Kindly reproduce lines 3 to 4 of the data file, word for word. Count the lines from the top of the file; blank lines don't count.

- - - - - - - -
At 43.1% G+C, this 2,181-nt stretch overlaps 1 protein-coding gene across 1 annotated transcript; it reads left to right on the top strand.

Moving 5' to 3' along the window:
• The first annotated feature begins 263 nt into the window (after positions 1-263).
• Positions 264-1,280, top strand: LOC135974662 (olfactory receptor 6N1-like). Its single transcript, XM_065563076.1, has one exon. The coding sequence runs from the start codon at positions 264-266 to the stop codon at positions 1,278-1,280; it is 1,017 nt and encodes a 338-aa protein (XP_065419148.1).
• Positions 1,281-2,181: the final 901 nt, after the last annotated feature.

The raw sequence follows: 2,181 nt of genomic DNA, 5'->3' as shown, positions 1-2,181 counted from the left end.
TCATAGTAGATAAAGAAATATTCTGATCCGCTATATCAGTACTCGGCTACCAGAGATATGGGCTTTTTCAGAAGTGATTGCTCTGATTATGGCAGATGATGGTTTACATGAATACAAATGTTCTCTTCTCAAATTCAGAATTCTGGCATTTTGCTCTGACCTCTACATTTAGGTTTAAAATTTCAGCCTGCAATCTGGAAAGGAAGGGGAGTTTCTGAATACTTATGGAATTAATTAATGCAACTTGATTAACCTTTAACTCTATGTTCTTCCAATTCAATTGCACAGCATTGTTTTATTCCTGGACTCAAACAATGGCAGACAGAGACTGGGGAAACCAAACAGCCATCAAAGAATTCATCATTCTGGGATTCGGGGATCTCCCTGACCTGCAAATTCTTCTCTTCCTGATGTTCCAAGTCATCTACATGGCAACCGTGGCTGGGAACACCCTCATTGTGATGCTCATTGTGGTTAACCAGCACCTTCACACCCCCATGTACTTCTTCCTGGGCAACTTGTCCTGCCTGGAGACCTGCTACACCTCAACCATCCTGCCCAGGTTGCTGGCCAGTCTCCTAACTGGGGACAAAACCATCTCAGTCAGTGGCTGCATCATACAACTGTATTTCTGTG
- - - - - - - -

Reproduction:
• The first annotated feature begins 263 nt into the window (after positions 1-263).
• Positions 264-1,280, top strand: LOC135974662 (olfactory receptor 6N1-like). Its single transcript, XM_065563076.1, has one exon. The coding sequence runs from the start codon at positions 264-266 to the stop codon at positions 1,278-1,280; it is 1,017 nt and encodes a 338-aa protein (XP_065419148.1).